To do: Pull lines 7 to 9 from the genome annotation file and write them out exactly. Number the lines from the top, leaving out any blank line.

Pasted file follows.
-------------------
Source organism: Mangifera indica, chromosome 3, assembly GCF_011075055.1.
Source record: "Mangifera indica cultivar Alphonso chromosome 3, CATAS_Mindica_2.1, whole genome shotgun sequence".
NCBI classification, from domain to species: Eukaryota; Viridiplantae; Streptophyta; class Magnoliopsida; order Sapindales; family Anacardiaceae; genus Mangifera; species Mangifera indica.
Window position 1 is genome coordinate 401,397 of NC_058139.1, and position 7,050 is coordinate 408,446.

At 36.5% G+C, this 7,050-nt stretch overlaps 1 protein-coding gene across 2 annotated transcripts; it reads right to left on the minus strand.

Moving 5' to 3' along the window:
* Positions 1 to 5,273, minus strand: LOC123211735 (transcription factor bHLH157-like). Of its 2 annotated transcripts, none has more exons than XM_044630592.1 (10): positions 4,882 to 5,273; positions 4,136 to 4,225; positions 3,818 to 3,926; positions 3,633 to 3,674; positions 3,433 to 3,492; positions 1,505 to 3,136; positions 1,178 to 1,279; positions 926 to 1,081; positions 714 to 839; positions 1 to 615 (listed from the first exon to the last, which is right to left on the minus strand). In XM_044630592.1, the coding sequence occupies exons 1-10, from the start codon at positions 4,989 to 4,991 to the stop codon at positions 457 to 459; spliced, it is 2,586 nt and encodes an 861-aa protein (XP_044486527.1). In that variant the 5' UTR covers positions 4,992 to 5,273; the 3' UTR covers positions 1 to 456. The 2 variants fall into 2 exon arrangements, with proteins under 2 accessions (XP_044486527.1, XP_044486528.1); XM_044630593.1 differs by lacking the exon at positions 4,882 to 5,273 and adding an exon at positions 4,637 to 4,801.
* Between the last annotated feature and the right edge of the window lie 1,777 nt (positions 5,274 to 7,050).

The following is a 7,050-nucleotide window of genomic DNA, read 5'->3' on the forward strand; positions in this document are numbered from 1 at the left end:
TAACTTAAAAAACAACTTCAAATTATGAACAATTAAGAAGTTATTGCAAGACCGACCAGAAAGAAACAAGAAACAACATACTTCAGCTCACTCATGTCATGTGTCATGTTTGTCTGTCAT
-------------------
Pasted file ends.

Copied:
* Positions 1 to 5,273, minus strand: LOC123211735 (transcription factor bHLH157-like). Of its 2 annotated transcripts, none has more exons than XM_044630592.1 (10): positions 4,882 to 5,273; positions 4,136 to 4,225; positions 3,818 to 3,926; positions 3,633 to 3,674; positions 3,433 to 3,492; positions 1,505 to 3,136; positions 1,178 to 1,279; positions 926 to 1,081; positions 714 to 839; positions 1 to 615 (listed from the first exon to the last, which is right to left on the minus strand). In XM_044630592.1, the coding sequence occupies exons 1-10, from the start codon at positions 4,989 to 4,991 to the stop codon at positions 457 to 459; spliced, it is 2,586 nt and encodes an 861-aa protein (XP_044486527.1). In that variant the 5' UTR covers positions 4,992 to 5,273; the 3' UTR covers positions 1 to 456. The 2 variants fall into 2 exon arrangements, with proteins under 2 accessions (XP_044486527.1, XP_044486528.1); XM_044630593.1 differs by lacking the exon at positions 4,882 to 5,273 and adding an exon at positions 4,637 to 4,801.
* Between the last annotated feature and the right edge of the window lie 1,777 nt (positions 5,274 to 7,050).

The following is a 7,050-nucleotide window of genomic DNA, read 5'->3' on the forward strand; positions in this document are numbered from 1 at the left end: